It may be cold surfing but just the same amount of stoke
We recently connected with Biff Lancaster of The Surfing Sumo a website dedicated to beaches and surf schools around the UK.
Here he shares with us his personal surfing journey, bodysurfing and alternative surf craft in the UK, and key insights for the surfing industry for 2015!
At what age and where did you learn to surf?
I wasn't lucky enough to grow up living right by the beach. In fact, the nearest surf was about 2 hours drive away. So my childhood surfing was basically limited to bodyboarding
on holidays in Europe or convincing my mother to drive my brothers and me to the beach for the day. By my mid teens however, I was hooked, and got my first stand up surfboard when I was 17. Once I learned to drive I was spending all my money on fuel to get to the beach, and trying to convince my friends to take up surfing so we could share the cost! 25 years later and I live in Cornwall, close to some of the best breaks in the UK and still as stoked as I was that first time.
What's the #1 lesson you would give to someone wanting to surf for the 1st time?
Book on to a surf lesson at a reputable surf school. I can't stress this enough. The sea can be a source of enormous enjoyment, but it can also be extremely dangerous. A qualified surf instructor will teach you the basics of ocean safety and more importantly will be there with you in the water for your first time. Once you have built up some confidence, start learning about sea conditions and tides etc. All competent surfers inadvertently become amateur meteorologists and oceanographers; it’s a necessity if you want to catch the best waves.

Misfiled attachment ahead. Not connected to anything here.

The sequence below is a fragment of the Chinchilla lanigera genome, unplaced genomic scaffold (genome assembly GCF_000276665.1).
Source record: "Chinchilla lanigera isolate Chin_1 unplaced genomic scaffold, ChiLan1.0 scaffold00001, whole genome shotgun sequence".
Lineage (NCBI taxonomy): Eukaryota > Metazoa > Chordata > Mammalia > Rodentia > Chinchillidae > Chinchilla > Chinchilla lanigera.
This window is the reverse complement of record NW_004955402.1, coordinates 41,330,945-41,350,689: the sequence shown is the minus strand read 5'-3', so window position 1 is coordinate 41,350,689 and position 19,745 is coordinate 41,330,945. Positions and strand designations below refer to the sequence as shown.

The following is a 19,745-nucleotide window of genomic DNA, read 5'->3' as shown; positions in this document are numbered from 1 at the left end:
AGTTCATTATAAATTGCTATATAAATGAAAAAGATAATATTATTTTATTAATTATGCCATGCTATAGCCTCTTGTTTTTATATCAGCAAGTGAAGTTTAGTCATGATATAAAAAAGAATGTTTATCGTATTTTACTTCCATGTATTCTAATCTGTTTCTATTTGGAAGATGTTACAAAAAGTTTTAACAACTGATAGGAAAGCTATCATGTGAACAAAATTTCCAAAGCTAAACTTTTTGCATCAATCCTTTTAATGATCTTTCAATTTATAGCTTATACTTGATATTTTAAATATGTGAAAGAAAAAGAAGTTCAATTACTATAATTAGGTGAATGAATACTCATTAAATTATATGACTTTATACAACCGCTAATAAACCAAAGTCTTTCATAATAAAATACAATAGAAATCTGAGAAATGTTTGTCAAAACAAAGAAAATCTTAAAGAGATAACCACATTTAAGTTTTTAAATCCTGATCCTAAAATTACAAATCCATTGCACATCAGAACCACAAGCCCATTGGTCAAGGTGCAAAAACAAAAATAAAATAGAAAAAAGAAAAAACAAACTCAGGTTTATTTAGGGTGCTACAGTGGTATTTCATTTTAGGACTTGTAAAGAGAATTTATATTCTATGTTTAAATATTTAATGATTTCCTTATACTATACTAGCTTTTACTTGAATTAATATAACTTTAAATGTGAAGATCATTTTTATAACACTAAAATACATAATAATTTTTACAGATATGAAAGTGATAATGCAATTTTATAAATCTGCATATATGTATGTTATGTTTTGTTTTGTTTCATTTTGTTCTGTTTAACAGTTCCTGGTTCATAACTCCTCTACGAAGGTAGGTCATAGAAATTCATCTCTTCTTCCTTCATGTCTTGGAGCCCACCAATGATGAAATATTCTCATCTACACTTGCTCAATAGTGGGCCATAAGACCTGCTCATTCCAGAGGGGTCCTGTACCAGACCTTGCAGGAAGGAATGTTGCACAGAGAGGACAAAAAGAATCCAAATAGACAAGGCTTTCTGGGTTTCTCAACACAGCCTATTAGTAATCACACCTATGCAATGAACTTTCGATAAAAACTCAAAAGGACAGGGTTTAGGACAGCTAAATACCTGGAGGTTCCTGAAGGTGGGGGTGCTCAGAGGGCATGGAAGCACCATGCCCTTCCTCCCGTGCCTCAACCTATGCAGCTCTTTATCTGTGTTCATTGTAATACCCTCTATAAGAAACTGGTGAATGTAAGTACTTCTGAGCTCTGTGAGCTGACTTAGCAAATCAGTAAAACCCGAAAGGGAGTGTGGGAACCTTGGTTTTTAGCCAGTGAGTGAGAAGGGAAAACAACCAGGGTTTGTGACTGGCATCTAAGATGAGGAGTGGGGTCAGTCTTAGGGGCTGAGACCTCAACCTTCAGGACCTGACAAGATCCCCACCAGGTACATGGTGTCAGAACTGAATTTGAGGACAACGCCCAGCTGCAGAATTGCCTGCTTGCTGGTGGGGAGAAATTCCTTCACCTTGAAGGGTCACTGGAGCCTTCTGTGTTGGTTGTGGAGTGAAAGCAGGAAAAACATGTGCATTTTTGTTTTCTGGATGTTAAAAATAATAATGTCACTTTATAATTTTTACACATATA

What's surfing like in general in the UK?
With the best waves in the UK being in autumn through to spring, you’re going to spend a lot of time getting changed in a car park in the rain (sometimes even the snow!). I think that’s what makes us Brits so hardcore
. That aside, you'll also witness some of the world’s most breathtaking scenery and snag plenty of awesome waves.
What's your favorite break?
Like most surfers, I guess my favorite break is my local, Watergate Bay. I know it so well and it pulls in more swell than most places in the area. My two
dogs love it too; it’s a huge long beach with plenty of space for them to run around. I also love to travel
, Indonesia being my favorite destination. I love the culture there and you can't argue with the quality of the waves. Luckily for me, my wife loves it there too. We even went on our honeymoon to Bali, so it’s a special place for both of us.
What's the vibe of bodysurfing & alternative surf crafts in the UK?
It’s starting to get a huge following here. In the last few years there’s been a real surge of interest alternative craft like Alaias and Hand planes
. The Slyder Cup recently went down here in Cornwall for the second year running, with twice as many competitors as it’s first outing. It’s great to see people experimenting with what works for them and not being constrained by what the pros are riding and the big manufacturers are churning out.
What's your craft of choice?
I don't really have one board that I ride, I’ve got quite a varied quiver
. We actually ran an article a while ago when we showcased The Surfing Sumo Quiver. I think it’s the first time I've actually got all my boards out in one go and I actually surprised myself with the diversity of it – everything from the step-up charger to a wooden handmade handplane
, and everything in between.
Any big predictions for wave riding in 2015?
I think in the UK, 2015
is going to be the year of the Wave Park. We’ve got two under construction here at the moment, both scheduled to open next
year. With perfect waves on tap and a ‘pay-per-wave’ approach it’s going to be a real game changer. Both the parks are inland and will mean thousands of landlocked surfers will be able to get their fix without travelling for hours to get to the sea.
It will be interesting to see if wave parks
create a ‘breakaway’ style of surfing,
or if surfers will still crave the thrill of riding waves which have traveled
thousands of miles across the ocean.